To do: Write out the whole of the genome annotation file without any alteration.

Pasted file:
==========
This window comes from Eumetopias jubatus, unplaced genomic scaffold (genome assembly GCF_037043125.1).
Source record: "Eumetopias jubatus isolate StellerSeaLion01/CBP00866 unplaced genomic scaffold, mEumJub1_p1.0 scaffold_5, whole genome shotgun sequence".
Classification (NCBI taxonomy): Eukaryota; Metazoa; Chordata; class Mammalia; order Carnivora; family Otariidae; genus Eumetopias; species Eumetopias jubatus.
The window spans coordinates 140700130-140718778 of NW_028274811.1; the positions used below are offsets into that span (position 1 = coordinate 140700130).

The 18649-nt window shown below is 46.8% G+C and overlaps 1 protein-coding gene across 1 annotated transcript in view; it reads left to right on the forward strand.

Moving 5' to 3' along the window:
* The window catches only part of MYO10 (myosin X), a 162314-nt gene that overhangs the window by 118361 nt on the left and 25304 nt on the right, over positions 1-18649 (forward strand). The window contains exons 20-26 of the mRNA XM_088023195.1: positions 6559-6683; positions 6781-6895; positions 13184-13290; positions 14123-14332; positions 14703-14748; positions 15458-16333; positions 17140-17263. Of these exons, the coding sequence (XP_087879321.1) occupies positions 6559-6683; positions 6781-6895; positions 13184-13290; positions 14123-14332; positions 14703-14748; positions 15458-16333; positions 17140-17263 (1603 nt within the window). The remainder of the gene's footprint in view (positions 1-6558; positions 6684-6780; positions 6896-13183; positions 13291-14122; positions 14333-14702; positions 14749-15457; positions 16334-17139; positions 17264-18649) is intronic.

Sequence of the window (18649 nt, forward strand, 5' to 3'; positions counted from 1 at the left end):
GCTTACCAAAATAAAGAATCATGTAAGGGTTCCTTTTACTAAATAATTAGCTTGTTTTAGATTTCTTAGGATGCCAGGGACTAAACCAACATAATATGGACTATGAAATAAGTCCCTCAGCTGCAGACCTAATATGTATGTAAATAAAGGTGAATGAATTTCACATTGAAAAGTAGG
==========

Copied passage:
This window comes from Eumetopias jubatus, unplaced genomic scaffold (genome assembly GCF_037043125.1).
Source record: "Eumetopias jubatus isolate StellerSeaLion01/CBP00866 unplaced genomic scaffold, mEumJub1_p1.0 scaffold_5, whole genome shotgun sequence".
Classification (NCBI taxonomy): Eukaryota; Metazoa; Chordata; class Mammalia; order Carnivora; family Otariidae; genus Eumetopias; species Eumetopias jubatus.
The window spans coordinates 140700130-140718778 of NW_028274811.1; the positions used below are offsets into that span (position 1 = coordinate 140700130).

The 18649-nt window shown below is 46.8% G+C and overlaps 1 protein-coding gene across 1 annotated transcript in view; it reads left to right on the forward strand.

Moving 5' to 3' along the window:
* The window catches only part of MYO10 (myosin X), a 162314-nt gene that overhangs the window by 118361 nt on the left and 25304 nt on the right, over positions 1-18649 (forward strand). The window contains exons 20-26 of the mRNA XM_088023195.1: positions 6559-6683; positions 6781-6895; positions 13184-13290; positions 14123-14332; positions 14703-14748; positions 15458-16333; positions 17140-17263. Of these exons, the coding sequence (XP_087879321.1) occupies positions 6559-6683; positions 6781-6895; positions 13184-13290; positions 14123-14332; positions 14703-14748; positions 15458-16333; positions 17140-17263 (1603 nt within the window). The remainder of the gene's footprint in view (positions 1-6558; positions 6684-6780; positions 6896-13183; positions 13291-14122; positions 14333-14702; positions 14749-15457; positions 16334-17139; positions 17264-18649) is intronic.

Sequence of the window (18649 nt, forward strand, 5' to 3'; positions counted from 1 at the left end):
GCTTACCAAAATAAAGAATCATGTAAGGGTTCCTTTTACTAAATAATTAGCTTGTTTTAGATTTCTTAGGATGCCAGGGACTAAACCAACATAATATGGACTATGAAATAAGTCCCTCAGCTGCAGACCTAATATGTATGTAAATAAAGGTGAATGAATTTCACATTGAAAAGTAGG